Title: Our Band Could Be Your Life: Scenes from the American Indie Underground 1981-1991
Author: Michael Azerrad
OBCBYL is a study of 13 independent, underground rock bands that stampeded the music industry during the Reagan Conservative decade we call the 80's. These are the bands that grew right under the nose of mainstream America; these self- made musicians took the musical influence of their punk predecessors and said "Fuck It! I'm not playing New Wave, Who cares if we never make any money or appear on MTV, let's just Jam!" And so they hopped in the van with their companions and toured the nation non stop, founded their own independent labels, and began issuing fanzines. This was music run by kids (teens- early twenties), played by kids, and for kids; existing entirely outside the music industry. DIY (Do It Yourself) at its finest!
First off, this book details some of the greatest artists in the history of music. Despite the fact that few of these bands broke into the mainstream, their influence is immense. Without Sonic Youth there's no Nirvana, without Black Flag there's no hardcore, and so on. Okay, here's the bands:
Mission of Burma
Of these bands, Sonic Youth is definitely my favorite, with Black Flag being a close second. If I were you I would go out and buy a SY album immediately! I highly recommend Goo (1990). If you don't feel like spending dough, then download their shit, they have a huge, plethora of works. For those of you Étudiant Radio listeners, which should be all of you! you will hear at some point or another all of these artists, in fact Glen and I already played Fugazi and Beat Happening.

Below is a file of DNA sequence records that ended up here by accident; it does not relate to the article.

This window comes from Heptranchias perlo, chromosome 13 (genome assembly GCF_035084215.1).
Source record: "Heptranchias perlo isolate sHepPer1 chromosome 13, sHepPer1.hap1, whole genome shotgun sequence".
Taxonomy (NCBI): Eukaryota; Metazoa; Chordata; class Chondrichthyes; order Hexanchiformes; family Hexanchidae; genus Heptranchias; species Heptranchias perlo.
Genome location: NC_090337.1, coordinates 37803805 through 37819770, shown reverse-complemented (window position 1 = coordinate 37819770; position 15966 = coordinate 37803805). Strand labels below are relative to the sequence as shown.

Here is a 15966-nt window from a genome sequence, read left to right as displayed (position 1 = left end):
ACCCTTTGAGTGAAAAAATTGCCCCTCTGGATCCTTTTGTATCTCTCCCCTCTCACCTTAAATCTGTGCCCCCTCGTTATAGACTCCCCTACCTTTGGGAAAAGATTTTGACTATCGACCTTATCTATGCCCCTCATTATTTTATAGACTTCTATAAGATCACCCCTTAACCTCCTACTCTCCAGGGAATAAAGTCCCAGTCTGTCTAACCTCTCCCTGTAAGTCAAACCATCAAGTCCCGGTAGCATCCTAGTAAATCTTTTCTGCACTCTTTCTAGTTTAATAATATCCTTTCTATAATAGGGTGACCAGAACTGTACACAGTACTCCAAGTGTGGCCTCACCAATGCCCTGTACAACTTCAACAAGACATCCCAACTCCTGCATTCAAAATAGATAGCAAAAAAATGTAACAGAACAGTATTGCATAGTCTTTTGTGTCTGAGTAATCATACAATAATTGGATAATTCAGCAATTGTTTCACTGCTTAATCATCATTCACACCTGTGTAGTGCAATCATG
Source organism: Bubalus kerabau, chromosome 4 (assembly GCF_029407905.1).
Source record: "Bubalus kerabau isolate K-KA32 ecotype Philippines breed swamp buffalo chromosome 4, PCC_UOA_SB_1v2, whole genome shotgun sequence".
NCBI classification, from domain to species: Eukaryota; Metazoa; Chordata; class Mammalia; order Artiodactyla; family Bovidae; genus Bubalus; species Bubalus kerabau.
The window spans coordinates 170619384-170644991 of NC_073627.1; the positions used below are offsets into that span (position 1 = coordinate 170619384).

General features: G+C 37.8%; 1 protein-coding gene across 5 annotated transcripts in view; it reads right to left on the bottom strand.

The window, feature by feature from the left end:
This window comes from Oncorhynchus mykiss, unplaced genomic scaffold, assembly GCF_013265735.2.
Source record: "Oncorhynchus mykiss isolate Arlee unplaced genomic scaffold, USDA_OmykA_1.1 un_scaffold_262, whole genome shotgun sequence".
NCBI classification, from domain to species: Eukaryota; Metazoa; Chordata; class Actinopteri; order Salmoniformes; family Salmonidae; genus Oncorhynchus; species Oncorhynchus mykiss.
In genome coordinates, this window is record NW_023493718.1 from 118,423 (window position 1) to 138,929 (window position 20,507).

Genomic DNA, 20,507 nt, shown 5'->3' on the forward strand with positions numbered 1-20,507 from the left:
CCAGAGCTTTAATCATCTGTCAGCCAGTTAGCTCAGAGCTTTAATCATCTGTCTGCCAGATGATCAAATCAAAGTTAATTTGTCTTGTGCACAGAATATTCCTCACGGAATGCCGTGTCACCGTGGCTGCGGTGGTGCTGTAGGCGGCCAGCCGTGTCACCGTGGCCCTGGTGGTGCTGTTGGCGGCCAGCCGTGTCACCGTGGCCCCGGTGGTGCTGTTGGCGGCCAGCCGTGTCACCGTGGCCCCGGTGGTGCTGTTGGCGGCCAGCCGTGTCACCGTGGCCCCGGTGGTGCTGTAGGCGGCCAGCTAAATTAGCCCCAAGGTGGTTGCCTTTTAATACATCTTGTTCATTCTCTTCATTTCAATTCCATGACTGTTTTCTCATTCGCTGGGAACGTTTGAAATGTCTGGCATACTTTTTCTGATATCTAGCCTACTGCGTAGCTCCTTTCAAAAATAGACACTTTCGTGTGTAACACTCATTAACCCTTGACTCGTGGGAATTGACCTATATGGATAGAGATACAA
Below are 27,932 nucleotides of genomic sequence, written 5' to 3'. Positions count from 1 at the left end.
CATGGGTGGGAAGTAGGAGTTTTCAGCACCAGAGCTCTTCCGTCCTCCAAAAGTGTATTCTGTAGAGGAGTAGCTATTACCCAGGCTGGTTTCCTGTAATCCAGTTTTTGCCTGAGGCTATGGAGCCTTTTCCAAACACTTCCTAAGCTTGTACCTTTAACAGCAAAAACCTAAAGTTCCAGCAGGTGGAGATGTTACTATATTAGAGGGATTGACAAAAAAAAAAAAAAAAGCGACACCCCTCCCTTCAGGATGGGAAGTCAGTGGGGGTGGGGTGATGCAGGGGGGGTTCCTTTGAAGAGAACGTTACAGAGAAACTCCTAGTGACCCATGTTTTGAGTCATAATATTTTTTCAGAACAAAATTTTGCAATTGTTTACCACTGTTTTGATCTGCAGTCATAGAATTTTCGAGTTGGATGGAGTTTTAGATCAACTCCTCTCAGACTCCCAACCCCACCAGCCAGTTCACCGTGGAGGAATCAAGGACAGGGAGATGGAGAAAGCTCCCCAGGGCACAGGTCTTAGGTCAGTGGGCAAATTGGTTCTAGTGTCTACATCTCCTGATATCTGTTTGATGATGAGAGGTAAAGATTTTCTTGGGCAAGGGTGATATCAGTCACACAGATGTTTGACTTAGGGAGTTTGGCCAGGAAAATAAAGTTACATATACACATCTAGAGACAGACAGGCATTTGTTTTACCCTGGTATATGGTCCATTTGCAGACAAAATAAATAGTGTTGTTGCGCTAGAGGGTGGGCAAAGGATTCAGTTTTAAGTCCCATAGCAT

Warning!: If you plan to read this book (Do It Now, it's at Newbury Comics, Barnes and Noble, hell you can order it online, you won't even have to get off your ass!) please do not read this criticism section and rather go into the novel with an open mind, you will discover an insightful analysis of underground culture and possibly the greatest chronicle of music in history.
Though this book is amazing, it is not 100% free of foibles. My main criticism is its lack of numerous, other, troubadours from that era, chief amongst these artists are: The Pixies, Bad Brains, Dead Kennedys, Misfits, Daniel Johnston, Descendants, Melvins, Meat Puppets, Bad Religion, Social Distortion, and who could forget The Smiths? Now of course the biggest flaw in my complaint is the fact that if Azerrad had included all these artists it would have been over a thousand pages (I would read em'!) and also it's most likely he tried to contact these artists, but they wanted nothing to do with the novel. Who Knows? Maybe we'll see a Volume 2, hopefully! Another criticism is the author's gratuitous use of the word "indie." I showed one chapter to Glen and he pointed this out, without even my mention of it. A final criticism is the way the author leaves out certain info or uses his opinion as if it is fact to build a story, for example in the Mudhoney chapter, he makes it sound like "Touch Me I'm Sick" was the only great song the band recorded... my favorite album of theirs is My Brother The Cow (1995) , where the song does not appear, and in fact there is no mention of this album or any other album by them on Reprise (major label) records. Sorry Azerrad.
Here are some (but certainly not all) other works I recommend you check out if you like this novel:
American Hardcore: A Tribal History by Steven Blush
Get In The Van by Henry Rollins
American Hardcore (film, 2006)
We Jam Econo: The Story of the Minutemen (film, 2005)
P.S. that was not a knock at Nirvana above.